All the claims about global warming causing hurricanes have by now been very widely debunked so the Warmists have to find some alternative disaster. So now they turn to rain. It's basic physics that warmer seas will lead to more precipitation but Warmists don't care about basic physics so they have to "discover" the same thing by some more roundabout route. "Powerful rainstorms" are now said to be a problem caused by warming.
A problem?? What it wrong with heavy rain? It is great for crops. I grew up in the tropics (North Qld.), where we measured our annual rainfall not in inches but in yards. And the rain was so heavy we used to say that it came down "in sheets". All that rain was slightly pesky at times but the environment sure was lush and all the crops grew like mad. We had fields of grass that was over 6' high. And the grass concerned (sugar cane) was and is the world's cheapest source of sugar and ethanol. Heavier rain would be GREAT!
And India and much of Asia have lived with monsoonal rain for millennia. They seem to have survived somehow. People actually welcome the monsoon there, funnily enough
Climate models have long predicted that global warming will increase the intensity of extreme precipitation events. A new study conducted at the University of Miami and the University of Reading (U.K.) provides the first observational evidence to confirm the link between a warmer climate and more powerful rainstorms.
One of the most serious challenges humanity will face in response to global warming is adapting to changes in extreme weather events. Of utmost concern is that heavy rainstorms will become more common and more intense in a warmer climate due to the increased moisture available for condensation. More intense rain events increase the risk of flooding and can have substantial societal and economic impacts.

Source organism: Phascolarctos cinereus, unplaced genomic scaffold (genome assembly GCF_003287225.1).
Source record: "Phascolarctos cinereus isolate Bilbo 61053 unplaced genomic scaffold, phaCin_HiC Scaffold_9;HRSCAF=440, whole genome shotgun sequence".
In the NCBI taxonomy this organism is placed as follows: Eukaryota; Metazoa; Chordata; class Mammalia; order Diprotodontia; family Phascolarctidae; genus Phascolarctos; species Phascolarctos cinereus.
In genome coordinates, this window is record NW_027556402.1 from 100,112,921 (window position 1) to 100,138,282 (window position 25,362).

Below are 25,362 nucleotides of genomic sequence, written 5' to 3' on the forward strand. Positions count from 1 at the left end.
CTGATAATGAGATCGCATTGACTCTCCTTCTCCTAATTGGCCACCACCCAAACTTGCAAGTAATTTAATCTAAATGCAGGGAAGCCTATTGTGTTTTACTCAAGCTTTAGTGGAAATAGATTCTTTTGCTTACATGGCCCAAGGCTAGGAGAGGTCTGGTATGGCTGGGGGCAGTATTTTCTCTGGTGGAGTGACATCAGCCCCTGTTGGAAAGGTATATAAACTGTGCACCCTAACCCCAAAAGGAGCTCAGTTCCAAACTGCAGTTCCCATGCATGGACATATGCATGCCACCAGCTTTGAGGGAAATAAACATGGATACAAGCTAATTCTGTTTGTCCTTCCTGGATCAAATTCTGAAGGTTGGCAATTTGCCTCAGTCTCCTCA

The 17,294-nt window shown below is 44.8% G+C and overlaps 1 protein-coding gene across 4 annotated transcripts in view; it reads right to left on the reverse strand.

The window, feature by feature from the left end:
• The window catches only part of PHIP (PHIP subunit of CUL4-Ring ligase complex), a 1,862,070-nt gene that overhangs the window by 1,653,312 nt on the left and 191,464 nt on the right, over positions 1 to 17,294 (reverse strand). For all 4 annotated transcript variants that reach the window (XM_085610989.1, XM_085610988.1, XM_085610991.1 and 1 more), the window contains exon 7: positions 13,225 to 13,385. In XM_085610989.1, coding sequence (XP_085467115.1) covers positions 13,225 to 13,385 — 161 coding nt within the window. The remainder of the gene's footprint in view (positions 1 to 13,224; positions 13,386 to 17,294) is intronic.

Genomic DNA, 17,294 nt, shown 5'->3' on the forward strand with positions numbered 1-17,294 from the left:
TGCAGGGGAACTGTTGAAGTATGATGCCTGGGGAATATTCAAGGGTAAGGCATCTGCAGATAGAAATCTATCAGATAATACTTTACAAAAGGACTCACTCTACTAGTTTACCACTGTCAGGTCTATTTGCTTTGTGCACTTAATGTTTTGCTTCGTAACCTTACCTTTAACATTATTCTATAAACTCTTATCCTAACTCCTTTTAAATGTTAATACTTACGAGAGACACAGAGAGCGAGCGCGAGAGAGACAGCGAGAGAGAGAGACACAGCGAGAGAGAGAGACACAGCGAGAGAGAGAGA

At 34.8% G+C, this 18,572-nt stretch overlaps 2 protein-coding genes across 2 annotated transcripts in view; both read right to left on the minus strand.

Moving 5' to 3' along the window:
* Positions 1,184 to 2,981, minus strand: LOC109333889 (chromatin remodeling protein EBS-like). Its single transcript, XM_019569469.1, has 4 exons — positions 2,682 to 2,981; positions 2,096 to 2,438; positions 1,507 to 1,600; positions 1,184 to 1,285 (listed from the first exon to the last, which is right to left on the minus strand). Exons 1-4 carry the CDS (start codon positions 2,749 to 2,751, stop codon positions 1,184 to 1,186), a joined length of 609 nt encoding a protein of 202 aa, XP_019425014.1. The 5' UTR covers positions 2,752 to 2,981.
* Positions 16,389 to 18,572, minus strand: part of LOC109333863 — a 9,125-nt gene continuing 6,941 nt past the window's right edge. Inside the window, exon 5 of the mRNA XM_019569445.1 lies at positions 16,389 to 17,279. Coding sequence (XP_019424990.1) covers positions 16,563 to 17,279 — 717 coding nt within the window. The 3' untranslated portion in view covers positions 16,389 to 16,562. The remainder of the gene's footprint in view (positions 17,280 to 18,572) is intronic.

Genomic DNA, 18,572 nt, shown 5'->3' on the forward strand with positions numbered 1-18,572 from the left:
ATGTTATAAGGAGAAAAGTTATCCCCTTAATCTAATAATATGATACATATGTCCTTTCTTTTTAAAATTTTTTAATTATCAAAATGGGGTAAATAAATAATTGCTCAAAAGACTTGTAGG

To understand how precipitation responds to a warmer climate, researchers in this study used naturally-driven changes associated with El Ni¤o as a laboratory for testing their hypotheses. Based on 20 years of satellite observations, they found a distinct link between tropical rainfall extremes and temperature, with heavy rain events increasing during warm periods and decreasing during cold periods. "A warmer atmosphere contains larger amounts of moisture which boosts the intensity of heavy downpours," said Dr. Brian J. Soden, associate professor at the University of Miami Rosenstiel School of Marine & Atmospheric Science.
The report, "Atmospheric Warming and the Amplification of Precipitation Extremes," previewed in Science Express this Thursday, August 7, and published in an upcoming issue of Science, found that both observations and models indicated an increase in heavy rainstorms in response to a warmer climate. However, the observed amplification of rainfall extremes was found to be substantially larger in the observations than what is predicted by current models. "Comparing observations with results from computer models improves understanding of how rainfall responds to a warming world" said Dr. Richard P. Allan, NERC advance fellow at the University of Reading's Environmental Systems Science Centre. "Differences can relate to deficiencies in the measurements, or the models used to predict future climatic change"
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